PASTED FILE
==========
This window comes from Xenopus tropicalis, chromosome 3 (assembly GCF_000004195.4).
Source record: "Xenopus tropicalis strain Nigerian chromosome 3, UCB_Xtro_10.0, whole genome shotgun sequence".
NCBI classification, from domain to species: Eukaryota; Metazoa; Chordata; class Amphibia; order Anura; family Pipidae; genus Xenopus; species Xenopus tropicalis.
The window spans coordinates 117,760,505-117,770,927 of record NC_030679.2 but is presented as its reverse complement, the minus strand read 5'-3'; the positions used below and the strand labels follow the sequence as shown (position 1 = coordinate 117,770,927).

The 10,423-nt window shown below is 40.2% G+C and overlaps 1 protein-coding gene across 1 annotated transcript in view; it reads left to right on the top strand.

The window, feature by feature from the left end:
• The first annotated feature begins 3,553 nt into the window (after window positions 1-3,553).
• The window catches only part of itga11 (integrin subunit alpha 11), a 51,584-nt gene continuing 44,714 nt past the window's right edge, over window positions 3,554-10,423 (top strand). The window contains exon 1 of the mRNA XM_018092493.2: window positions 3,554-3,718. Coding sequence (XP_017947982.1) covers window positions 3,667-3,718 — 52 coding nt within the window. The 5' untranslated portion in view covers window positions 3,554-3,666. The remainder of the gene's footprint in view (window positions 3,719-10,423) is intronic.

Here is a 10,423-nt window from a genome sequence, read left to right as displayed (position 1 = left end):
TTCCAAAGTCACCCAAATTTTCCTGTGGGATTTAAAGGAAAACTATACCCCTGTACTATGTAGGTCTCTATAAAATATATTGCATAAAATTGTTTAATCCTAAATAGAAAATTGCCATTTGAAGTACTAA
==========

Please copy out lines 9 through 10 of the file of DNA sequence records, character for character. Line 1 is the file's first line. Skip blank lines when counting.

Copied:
Here is a 10,423-nt window from a genome sequence, read left to right as displayed (position 1 = left end):
TTCCAAAGTCACCCAAATTTTCCTGTGGGATTTAAAGGAAAACTATACCCCTGTACTATGTAGGTCTCTATAAAATATATTGCATAAAATTGTTTAATCCTAAATAGAAAATTGCCATTTGAAGTACTAA